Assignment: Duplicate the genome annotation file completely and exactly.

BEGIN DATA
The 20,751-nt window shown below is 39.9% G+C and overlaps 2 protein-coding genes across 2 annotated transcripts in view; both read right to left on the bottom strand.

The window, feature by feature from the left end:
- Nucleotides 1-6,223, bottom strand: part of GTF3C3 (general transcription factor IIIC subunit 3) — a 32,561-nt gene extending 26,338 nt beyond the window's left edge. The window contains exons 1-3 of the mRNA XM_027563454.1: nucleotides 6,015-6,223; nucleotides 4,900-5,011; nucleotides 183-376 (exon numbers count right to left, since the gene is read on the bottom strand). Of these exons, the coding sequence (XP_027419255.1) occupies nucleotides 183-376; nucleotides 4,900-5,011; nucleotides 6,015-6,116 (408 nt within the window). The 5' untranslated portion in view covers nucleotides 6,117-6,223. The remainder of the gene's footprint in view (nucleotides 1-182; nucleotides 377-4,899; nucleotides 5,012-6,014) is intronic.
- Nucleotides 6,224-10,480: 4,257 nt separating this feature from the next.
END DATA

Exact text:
The 20,751-nt window shown below is 39.9% G+C and overlaps 2 protein-coding genes across 2 annotated transcripts in view; both read right to left on the bottom strand.

The window, feature by feature from the left end:
- Nucleotides 1-6,223, bottom strand: part of GTF3C3 (general transcription factor IIIC subunit 3) — a 32,561-nt gene extending 26,338 nt beyond the window's left edge. The window contains exons 1-3 of the mRNA XM_027563454.1: nucleotides 6,015-6,223; nucleotides 4,900-5,011; nucleotides 183-376 (exon numbers count right to left, since the gene is read on the bottom strand). Of these exons, the coding sequence (XP_027419255.1) occupies nucleotides 183-376; nucleotides 4,900-5,011; nucleotides 6,015-6,116 (408 nt within the window). The 5' untranslated portion in view covers nucleotides 6,117-6,223. The remainder of the gene's footprint in view (nucleotides 1-182; nucleotides 377-4,899; nucleotides 5,012-6,014) is intronic.
- Nucleotides 6,224-10,480: 4,257 nt separating this feature from the next.